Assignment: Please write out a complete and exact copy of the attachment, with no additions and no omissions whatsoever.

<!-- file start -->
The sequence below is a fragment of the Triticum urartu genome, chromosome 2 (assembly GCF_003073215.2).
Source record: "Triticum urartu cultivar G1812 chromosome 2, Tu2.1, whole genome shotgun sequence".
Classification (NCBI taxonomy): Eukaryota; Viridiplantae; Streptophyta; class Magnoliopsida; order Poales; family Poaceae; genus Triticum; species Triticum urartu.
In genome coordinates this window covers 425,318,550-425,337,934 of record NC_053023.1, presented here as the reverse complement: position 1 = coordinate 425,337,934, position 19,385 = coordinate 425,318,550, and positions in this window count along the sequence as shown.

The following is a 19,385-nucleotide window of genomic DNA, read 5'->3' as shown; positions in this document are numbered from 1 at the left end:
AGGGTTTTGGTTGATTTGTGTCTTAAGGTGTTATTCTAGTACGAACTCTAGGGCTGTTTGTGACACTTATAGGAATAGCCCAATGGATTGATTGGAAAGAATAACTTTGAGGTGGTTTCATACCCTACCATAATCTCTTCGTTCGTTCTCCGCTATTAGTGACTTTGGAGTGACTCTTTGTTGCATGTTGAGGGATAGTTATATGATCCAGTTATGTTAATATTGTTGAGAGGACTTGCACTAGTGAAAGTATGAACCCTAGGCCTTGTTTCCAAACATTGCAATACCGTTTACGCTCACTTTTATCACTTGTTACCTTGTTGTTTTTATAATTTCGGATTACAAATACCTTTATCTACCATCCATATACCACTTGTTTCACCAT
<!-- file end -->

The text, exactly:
The sequence below is a fragment of the Triticum urartu genome, chromosome 2 (assembly GCF_003073215.2).
Source record: "Triticum urartu cultivar G1812 chromosome 2, Tu2.1, whole genome shotgun sequence".
Classification (NCBI taxonomy): Eukaryota; Viridiplantae; Streptophyta; class Magnoliopsida; order Poales; family Poaceae; genus Triticum; species Triticum urartu.
In genome coordinates this window covers 425,318,550-425,337,934 of record NC_053023.1, presented here as the reverse complement: position 1 = coordinate 425,337,934, position 19,385 = coordinate 425,318,550, and positions in this window count along the sequence as shown.

The following is a 19,385-nucleotide window of genomic DNA, read 5'->3' as shown; positions in this document are numbered from 1 at the left end:
AGGGTTTTGGTTGATTTGTGTCTTAAGGTGTTATTCTAGTACGAACTCTAGGGCTGTTTGTGACACTTATAGGAATAGCCCAATGGATTGATTGGAAAGAATAACTTTGAGGTGGTTTCATACCCTACCATAATCTCTTCGTTCGTTCTCCGCTATTAGTGACTTTGGAGTGACTCTTTGTTGCATGTTGAGGGATAGTTATATGATCCAGTTATGTTAATATTGTTGAGAGGACTTGCACTAGTGAAAGTATGAACCCTAGGCCTTGTTTCCAAACATTGCAATACCGTTTACGCTCACTTTTATCACTTGTTACCTTGTTGTTTTTATAATTTCGGATTACAAATACCTTTATCTACCATCCATATACCACTTGTTTCACCAT